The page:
Feds to exempt oil sands from new reviews

By Mia Rabson   

Industry Energy Manufacturing Resource Sector Alberta government Kenney Oil Sands oilsands

...unless new Alberta premier Jason Kenney lifts emissions cap.

OTTAWA — The federal government is warning the new government in Alberta not to scrap the province’s legal limit on greenhouse-gas emissions from the oil sands if it doesn’t want to lose jurisdiction to review the environmental impacts of new oil sands projects.

The warning is implicit in the Canadian Environmental Assessment Agency’s proposed list of projects that will be subjected to a controversial new environmental-impact review process and has energy advocates crying foul.

The list, released for public comment Wednesday, says new in-situ oilsands projects, ones where steam and drilling are used to extract bitumen from deep underground, won’t have to go through the federal review process as long the hard cap of 100 million tonnes of annual greenhouse-gas emissions imposed by former Premier Rachel Notley stays in place. About 80 per cent of Alberta’s oilsands are mined using in-situ production, rather than open-pit mining.

Currently oilsands developments are assessed by the Alberta Energy Regulator, not the federal government.


The emissions cap was part of a deal Ottawa made to get Alberta to sign on to the Pan Canadian Framework on Clean Growth and Climate Change and was a factor in Prime Minister Justin Trudeau’s decision to approve the Trans Mountain pipeline expansion.

New Alberta Premier Jason Kenney, sworn into office Tuesday after defeating Notley’s NDP in an election last month, said lifting the cap is not on his priority list. Kenney said he doesn’t like the cap and never has but that it will be many years before the emissions from the oilsands get anywhere close to 100 million tonnes.

The most recent statistics show the oilsands emitted 72 million tonnes of greenhouse gases in 2016, a total that’s increased two to five million tonnes a year for the last decade.

Tim McMillan, president of the Canadian Association of Petroleum Producers, accused the government of politicizing the project list by inserting the cap requirement.

“Our worst concerns have materialized,” said McMillan.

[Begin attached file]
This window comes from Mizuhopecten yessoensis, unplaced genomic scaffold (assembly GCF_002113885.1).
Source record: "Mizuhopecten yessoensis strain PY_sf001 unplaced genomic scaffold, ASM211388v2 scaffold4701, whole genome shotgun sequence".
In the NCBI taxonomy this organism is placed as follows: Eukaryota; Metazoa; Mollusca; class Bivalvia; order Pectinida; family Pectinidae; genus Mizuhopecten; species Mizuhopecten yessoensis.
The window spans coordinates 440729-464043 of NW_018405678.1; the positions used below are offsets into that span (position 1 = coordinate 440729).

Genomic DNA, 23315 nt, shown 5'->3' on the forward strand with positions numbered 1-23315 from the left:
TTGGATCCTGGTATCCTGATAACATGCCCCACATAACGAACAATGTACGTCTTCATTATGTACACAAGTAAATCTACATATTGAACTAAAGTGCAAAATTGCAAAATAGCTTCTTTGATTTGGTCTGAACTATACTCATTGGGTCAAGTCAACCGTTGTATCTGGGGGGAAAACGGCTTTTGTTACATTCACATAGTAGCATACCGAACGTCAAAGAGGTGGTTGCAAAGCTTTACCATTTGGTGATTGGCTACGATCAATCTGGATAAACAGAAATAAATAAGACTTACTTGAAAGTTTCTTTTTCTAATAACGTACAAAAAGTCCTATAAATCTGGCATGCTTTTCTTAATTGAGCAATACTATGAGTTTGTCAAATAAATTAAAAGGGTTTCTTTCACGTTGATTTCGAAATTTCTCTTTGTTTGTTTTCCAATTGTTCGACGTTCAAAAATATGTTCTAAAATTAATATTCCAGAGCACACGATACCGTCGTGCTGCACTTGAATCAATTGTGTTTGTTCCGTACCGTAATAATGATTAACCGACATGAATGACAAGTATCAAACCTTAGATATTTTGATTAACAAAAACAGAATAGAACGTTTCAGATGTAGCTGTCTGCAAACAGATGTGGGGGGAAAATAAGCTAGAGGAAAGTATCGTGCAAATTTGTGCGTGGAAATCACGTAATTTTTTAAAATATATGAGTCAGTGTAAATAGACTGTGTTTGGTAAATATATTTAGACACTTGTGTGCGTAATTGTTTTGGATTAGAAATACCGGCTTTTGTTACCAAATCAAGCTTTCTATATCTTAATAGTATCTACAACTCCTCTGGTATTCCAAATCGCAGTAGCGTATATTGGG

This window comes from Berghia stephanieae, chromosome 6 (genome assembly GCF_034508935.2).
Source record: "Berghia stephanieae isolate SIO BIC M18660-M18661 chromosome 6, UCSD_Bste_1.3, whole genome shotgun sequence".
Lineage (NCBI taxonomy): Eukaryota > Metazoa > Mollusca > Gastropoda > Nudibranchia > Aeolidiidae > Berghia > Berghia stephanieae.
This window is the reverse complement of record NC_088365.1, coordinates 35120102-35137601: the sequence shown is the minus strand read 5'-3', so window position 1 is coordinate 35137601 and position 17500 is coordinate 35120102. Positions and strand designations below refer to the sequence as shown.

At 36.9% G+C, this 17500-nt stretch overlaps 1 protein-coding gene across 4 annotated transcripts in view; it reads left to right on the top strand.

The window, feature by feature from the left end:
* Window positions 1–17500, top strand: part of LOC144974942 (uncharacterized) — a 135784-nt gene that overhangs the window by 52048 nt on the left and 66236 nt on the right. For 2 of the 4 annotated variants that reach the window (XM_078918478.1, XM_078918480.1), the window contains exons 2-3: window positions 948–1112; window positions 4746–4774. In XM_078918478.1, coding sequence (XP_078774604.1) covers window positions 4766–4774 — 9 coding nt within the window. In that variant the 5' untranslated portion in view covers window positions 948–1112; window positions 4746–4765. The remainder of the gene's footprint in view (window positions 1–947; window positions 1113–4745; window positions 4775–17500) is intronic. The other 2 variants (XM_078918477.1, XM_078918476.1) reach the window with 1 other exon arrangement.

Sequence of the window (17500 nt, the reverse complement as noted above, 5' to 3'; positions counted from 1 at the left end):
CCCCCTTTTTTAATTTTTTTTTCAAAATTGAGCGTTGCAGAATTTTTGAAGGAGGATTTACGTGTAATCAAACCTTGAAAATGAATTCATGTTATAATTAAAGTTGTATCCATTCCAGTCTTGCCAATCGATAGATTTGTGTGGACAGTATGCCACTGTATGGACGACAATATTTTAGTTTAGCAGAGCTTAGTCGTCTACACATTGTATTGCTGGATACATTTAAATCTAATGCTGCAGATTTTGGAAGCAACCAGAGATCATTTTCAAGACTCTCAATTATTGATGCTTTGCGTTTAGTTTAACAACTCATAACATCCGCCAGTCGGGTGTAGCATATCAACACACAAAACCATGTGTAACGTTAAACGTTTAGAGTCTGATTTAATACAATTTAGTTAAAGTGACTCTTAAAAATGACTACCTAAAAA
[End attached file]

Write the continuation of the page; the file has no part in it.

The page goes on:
CAPP argued in-situ oilsands projects should be exempted from the federal assessment process because the Alberta Energy Regulator is far better equipped to examine them than the federal government is.

McMillan said the cap is irrelevant at the moment because the prospect of hitting it is so distant, but he said Ottawa’s decision to mention it in the project list indicates the federal Liberals have not been listening to the concerns his industry has about Bill C-69, the law that would impose the new assessment regime.

The bill is in the Senate at the moment, where major amendments are expected to be proposed. The federal government has indicated a willingness to agree to amendments but has not said what amendments it will accept.

Trudeau promised the new assessment during the last federal election campaign, to overcome the obstacles to building new energy projects. Many had become mired in court challenges under the existing system. Environment groups largely approve the proposed changes in Bill C-69 but industry experts fear it will drive a stake through the heart of new investments in Canada’s energy industry.

The project list has been a missing piece of the puzzle in determining what the new bill will do.

Other energy projects that will be subjected to the new assessment process include major new interprovincial pipelines, large hydro dams and offshore wind farms, interprovincial electricity grids, new oil refineries and large electricity generating stations that burn fossil fuels. Non-energy projects involved include new interprovincial highways that are more than 75 km long; new rail lines longer than 50 km; and new dams, dikes, or water diversions.

Federal officials who briefed reporters about the list Wednesday said the project list was designed to include major new projects that are within federal jurisdiction and have the greatest potential for environmental risk.

Projects not on the fedlist will still be subject to reviews by regulators such as the national nuclear-safety commission, as well as any applicable provincial assessments. The environment minister can also designate a project for review by the impact-assessment agency even if it isn’t on the project list, if she deems it to have a potential impact on matters within federal jurisdiction.



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